His House is a drama/horror/thriller movie written and directed by Remi Weekes, based on a story by Felicity Evans and Toby Venables. It stars Wunmi Mosaku, Sope Dirisu and Matt Smith.
The haunting of the past
His House is a horror movie, true, but it’s not just that. I think, for me personally, reality is scarier than horror – there’s a lot that can happen in our lives that are far more horrific than ghosts or demons. This movie talks about that beautifully – how someone’s life can go through absolute hell and how to accept it and eventually move on. There are other very nuanced instances that portray wonderfully how the West looks at people from the not-so-“lucky” East.
His House follows a couple, Rial and Bol, who flee from Sudan after a violent clash and seek asylum in England. However, after moving into their new government-assigned home, they witness the past coming back to haunt them.
This really isn’t a movie about ghosts. Sure, it’s still pretty horrific if you want to see it as a supernatural film, but His House is a movie about loss, acceptance, trauma and belonging. Rial and Bol’s lives are turned upside down when they lose their home and their child, and soon they both start seeing ghosts in their new home. However, these ghosts are not the inhabitants of this place, these are supposed to be the manifestations of their fears and traumas.
When the movie starts, both the characters deal with their losses separately. You can witness that when you see them doing and experiencing things separate from each other. The trauma of their past haunts them, and has probably pushed them apart. That’s why they each have very different reactions to their new surroundings and experiences. While Bol wants to move on from the past and forget it, Rial wants to leave this foreign place and go back home. However, ultimately, they realise that they have to stick together to get through their fears.
His House is a poignant and engaging movie. There’s not a moment where you can look away from the screen, or where you’ll feel bored. The ordeals that the couple go through are horrific to say the least, and what they experience in the new place that they call home is nothing better. The racism that they face might be missed if you don’t pay close attention, but it’s there and it’s glaring if you can find it. It makes your weep for these people.
The direction, cinematography, and especially the background score is on-point. Along with the screenplay, dialogues and acting it creates a movie that makes your blood run cold at the horrors faced by asylum seekers. The direction and cinematography are absolutely amazing. Past and present merge together seamlessly, which is one of the biggest factors of His House. The past is as important as the present – this thought is portrayed wonderfully here. The background score, as well, is spell-binding and provides a layer to the movie that would’ve suffered without it. It’s the right kind of mysterious and creepy, and delivers enough horror to keep you at the edge of your seat.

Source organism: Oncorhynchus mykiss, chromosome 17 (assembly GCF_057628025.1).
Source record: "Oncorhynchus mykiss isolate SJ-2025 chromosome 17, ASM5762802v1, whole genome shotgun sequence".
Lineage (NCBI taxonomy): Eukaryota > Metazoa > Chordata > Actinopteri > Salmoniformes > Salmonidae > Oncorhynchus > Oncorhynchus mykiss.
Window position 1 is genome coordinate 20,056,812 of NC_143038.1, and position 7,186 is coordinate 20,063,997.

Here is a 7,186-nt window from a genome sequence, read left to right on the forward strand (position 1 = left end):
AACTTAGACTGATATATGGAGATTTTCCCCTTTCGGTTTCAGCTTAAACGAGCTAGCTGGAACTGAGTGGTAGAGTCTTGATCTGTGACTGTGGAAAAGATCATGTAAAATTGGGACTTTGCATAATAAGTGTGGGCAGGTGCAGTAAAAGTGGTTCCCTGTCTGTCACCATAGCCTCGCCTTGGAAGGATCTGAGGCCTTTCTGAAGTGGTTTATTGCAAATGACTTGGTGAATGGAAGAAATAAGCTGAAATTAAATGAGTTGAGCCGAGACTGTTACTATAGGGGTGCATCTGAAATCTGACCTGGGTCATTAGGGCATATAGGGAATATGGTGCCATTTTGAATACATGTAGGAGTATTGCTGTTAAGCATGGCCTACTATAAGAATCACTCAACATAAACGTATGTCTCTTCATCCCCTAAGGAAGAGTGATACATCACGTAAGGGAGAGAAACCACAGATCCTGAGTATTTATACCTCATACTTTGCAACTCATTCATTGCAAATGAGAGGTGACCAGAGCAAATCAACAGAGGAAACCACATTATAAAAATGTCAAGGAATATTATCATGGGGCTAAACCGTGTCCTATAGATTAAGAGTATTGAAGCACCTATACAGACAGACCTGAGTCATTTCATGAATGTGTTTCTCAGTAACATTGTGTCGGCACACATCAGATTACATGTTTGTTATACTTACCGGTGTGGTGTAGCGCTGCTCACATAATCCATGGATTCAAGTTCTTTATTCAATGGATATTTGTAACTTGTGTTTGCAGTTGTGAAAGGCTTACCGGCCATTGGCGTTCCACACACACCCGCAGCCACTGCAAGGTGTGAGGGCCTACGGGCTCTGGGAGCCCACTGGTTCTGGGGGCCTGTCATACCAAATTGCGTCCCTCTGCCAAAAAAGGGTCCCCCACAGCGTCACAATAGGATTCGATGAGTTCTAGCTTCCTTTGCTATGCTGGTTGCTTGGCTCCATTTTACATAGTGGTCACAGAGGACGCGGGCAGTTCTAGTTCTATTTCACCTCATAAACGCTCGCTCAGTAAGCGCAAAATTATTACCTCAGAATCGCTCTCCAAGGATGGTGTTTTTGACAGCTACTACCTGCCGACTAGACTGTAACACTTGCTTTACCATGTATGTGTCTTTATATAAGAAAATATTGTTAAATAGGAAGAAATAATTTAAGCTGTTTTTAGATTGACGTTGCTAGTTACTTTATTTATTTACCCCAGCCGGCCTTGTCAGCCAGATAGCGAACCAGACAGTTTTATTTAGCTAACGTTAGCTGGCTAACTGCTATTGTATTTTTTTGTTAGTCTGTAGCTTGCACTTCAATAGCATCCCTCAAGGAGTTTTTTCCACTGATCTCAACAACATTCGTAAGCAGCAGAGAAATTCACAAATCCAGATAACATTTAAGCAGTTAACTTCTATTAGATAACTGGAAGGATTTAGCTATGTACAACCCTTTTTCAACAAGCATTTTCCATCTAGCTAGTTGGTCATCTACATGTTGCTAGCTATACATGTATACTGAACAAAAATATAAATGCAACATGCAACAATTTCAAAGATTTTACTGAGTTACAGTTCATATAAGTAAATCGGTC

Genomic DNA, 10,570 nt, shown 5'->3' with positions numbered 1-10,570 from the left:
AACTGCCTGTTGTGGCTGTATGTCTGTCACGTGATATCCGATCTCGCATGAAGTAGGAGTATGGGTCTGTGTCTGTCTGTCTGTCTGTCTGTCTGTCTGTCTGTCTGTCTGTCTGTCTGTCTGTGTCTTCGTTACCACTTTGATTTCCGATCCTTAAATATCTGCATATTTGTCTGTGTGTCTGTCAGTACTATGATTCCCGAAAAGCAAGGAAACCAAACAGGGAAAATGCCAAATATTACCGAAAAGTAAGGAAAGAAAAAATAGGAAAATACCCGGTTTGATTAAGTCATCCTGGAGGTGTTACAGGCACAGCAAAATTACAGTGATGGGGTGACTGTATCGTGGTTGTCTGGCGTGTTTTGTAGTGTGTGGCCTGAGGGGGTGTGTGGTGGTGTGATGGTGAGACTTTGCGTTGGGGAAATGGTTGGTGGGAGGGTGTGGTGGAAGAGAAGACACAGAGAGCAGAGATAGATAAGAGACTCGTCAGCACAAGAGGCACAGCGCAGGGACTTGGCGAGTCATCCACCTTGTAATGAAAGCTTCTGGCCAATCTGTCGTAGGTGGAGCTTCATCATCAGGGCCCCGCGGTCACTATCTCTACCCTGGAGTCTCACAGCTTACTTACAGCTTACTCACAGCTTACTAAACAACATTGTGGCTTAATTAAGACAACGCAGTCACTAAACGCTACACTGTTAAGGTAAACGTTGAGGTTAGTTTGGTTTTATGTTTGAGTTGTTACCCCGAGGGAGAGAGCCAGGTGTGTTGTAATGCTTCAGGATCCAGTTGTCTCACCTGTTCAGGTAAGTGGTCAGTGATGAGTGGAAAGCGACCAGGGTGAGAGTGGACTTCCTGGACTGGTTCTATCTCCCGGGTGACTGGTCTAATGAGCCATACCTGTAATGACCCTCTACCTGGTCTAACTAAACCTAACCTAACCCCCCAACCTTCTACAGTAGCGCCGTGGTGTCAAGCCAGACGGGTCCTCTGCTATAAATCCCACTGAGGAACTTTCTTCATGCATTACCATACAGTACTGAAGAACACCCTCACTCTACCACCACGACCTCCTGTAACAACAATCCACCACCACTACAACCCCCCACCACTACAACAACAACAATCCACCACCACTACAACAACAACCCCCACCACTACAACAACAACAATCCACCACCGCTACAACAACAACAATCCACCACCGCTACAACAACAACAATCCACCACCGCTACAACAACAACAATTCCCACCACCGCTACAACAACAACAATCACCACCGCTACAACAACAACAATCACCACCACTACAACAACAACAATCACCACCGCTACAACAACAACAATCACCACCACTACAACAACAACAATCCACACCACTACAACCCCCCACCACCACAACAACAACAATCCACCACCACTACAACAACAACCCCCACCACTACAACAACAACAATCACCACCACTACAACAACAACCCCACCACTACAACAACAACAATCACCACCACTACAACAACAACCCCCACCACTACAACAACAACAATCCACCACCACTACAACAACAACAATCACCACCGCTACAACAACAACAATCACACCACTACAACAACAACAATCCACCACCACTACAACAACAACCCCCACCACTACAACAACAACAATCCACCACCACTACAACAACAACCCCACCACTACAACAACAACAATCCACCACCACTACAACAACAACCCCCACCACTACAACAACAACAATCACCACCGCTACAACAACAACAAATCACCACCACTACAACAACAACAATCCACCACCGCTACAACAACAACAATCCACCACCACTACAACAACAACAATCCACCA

But, what truly shines in His House are Wunmi Mosaku and Sope Dirisu as the lead pair. They are absolutely phenomenal as a traumatise couple trying to move on with their lives. Mosaku’s Rial and Dirisu’s Bol are the right amount of vulnerable and fierce and they portray their fears and loss expertly, making your heart ache for them. You are horrified when they experience something around every corner, and sad when they remember their experiences piece by piece. I don’t think His House would’ve been such a captivating movie without the lead’s expert acting, since the movie wholly rests on them.
Summing up: His House
His House is a must-watch this spooky season. The movie delivers everything that we love – realism and supernatural. It makes you dig deep into the psyche of refugees and take a look at the refugee crisis. However, it also makes you look at people, and reminds you that everyone is going through something. Look at people from their perspectives.
His House is a horror movie. Just, a different kind of horror.
His House is streaming on Netflix.
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